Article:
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Skin Cycling For Rosacea—What You Need To Know

Here's a step-by-step guide.

  • Posted on 02nd Jun, 2022 11:55 AM
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If you or someone you know has rosacea, you’re probably familiar with the nuanced care that goes into treating this condition. To highlight a few action items: It’s important to focus on avoiding triggers like caffeine, spicy foods, and the sun; you should also try to run your skin care products by a professional before buying them to make sure they’re safe for your skin.

On that note, how you use said products can also play a significant role. Just take it from Whitney Bowe, M.D.: The board-certified dermatologist took to TikTok to share a specific skin cycling routine for those with rosacea, and below, we detail her step-by-step guide to get the the most out of your rosacea-safe regimen. 

How to cycle your skin care for rosacea.

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If you’re unfamiliar with the concept, skin cycling refers to using certain skin care products each night of the week to increase their effectiveness and safety. Bowe has previously explained her holy grail skin cycling routine, which calls for one night of exfoliation, one night of retinol, and two to three nights of recovery (which means no active ingredients). 

If you have rosacea, however, this routine follows a slightly different form. You'll still use the same general concept but might need to make some tweaks to the specific products and order of events. 

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Night 1: Exfoliate 

This step calls for chemical exfoliants. Azelaic acid is a great option for this step, as it exfoliates the skin and may help calm rosacea (it’s pregnancy-safe, too!). But you don’t just want to slather on any chemical exfoliant, Bowe warns. 

“You want to look for exfoliating acids with a total concentration less than 15%,” Bowe says. This way, you can safely slough dead skin cells without irritating your skin. This will give your skin an immediate glow (as exfoliating famously does) and prep for the next night as well. The 10% Azelaic Acid Emulsion by Naturium is a great option for this step.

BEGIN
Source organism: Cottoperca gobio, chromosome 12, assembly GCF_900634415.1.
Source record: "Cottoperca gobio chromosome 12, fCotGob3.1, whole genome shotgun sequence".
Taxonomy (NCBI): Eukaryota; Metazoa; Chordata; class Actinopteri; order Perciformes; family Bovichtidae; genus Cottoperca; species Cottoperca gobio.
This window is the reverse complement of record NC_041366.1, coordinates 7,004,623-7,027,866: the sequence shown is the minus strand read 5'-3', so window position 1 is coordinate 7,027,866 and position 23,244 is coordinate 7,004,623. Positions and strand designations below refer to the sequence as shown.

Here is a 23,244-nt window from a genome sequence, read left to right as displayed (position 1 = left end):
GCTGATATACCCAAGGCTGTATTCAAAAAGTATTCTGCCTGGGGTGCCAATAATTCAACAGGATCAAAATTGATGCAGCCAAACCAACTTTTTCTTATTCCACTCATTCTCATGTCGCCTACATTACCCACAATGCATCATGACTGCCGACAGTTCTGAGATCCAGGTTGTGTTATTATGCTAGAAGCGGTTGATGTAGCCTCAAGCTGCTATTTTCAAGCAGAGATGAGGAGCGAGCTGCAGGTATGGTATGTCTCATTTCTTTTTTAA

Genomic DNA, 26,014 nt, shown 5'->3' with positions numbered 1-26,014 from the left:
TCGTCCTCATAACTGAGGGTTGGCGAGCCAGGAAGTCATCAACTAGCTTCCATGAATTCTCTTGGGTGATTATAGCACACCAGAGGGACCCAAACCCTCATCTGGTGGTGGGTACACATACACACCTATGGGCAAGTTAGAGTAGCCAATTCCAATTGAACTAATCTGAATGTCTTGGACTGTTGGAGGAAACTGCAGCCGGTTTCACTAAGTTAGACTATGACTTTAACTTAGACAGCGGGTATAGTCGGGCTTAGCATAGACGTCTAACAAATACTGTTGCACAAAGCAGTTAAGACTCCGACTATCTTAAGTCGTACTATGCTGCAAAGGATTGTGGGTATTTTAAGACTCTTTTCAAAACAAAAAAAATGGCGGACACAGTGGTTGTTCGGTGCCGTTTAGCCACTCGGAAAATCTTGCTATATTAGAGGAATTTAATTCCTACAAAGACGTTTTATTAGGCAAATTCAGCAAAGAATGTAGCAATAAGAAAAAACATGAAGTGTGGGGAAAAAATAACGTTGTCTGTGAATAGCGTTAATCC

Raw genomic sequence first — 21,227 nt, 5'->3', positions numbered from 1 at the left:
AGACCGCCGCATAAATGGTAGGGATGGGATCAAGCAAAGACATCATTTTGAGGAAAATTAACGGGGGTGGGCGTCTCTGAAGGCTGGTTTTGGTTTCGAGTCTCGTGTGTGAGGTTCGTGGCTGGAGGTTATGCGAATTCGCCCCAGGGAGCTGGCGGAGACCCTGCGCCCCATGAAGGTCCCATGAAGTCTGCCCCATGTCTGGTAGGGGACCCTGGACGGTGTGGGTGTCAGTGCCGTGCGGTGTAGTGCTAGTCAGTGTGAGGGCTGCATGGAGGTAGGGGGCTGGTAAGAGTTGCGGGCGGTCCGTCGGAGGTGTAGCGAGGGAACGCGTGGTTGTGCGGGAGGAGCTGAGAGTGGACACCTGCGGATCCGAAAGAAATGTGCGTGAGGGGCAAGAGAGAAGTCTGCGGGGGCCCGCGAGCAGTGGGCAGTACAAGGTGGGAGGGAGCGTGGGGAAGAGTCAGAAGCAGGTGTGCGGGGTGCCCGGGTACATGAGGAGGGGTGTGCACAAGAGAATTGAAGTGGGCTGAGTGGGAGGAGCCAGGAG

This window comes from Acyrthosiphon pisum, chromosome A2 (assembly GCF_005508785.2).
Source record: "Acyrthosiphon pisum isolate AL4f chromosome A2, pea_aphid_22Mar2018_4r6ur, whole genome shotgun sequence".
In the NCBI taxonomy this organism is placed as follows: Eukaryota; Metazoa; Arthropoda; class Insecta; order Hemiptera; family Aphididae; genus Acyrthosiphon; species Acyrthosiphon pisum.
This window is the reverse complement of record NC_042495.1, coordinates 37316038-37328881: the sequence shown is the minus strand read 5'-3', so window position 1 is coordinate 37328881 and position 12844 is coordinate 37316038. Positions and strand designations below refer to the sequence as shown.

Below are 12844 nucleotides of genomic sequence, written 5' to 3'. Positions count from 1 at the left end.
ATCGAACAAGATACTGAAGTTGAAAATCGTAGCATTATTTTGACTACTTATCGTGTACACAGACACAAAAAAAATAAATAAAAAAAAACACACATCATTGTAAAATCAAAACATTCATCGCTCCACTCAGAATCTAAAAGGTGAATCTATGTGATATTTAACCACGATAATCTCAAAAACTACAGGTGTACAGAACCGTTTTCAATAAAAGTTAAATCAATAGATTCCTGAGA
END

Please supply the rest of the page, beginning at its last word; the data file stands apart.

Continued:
Night 2: Retinol

While prescription-grade retinoids like Tretinoin or Tazorac may be great for those with acne-prone skin, they’re not the best to use on rosacea. “Instead, you want to use an over-the-counter retinol or retinaldehyde,” Bowe explains. You can read all about the difference between retinoids and retinol here, but overall retinol and retinaldehyde are more gentle and less irritating than their prescription-strength counterpart. 

When shopping for a retinol product, be mindful of the formula you buy. “Ideally, [choose a retinol] that’s in an encapsulated formula or a sustained released formula,” Bowe explains. Those specific formulas are more gentle, which is perfect for rosacea-prone skin. Here’s a list of our favorite retinol serums, if you’re interested. 

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Nights 3 to 5: Recovery

While Bowe typically recommends two recovery nights for skin cycling, those with rosacea should add in a third for good measure. On these nights, reach for hydrating products only and cut back on any active ingredients. 

“The skin barrier is known to be especially vulnerable in people who suffer from rosacea, so it needs a little extra love,” Bowe says. Look for products that contain ingredients like hyaluronic acid, aloe vera, glycerin, and jojoba oil to replenish moisture in the skin. Bowe recommends using all fragrance-free products as well, just to be safe. 

Once the cycle has ended, it’s time to repeat! Of course, everyone’s skin is different, so pay close attention to how your skin reacts to this routine and adjust accordingly. Rosacea can be difficult to treat, so always speak with a dermatologist before trying out new products or practices. 

The takeaway. 

Skin cycling is a great way to get the most out of your skin care products and maintain a healthy moisture barrier. If you struggle with rosacea, though, the typical skin cycle is a bit more nuanced. Remember to use a chemical exfoliant with a concentration below 15% and add in a third night of recovery. When it comes to treating rosacea, it’s important to note the internal influences as well. Here’s a list of three unexpected rosacea triggers from a dermatologist you may want to check out. 

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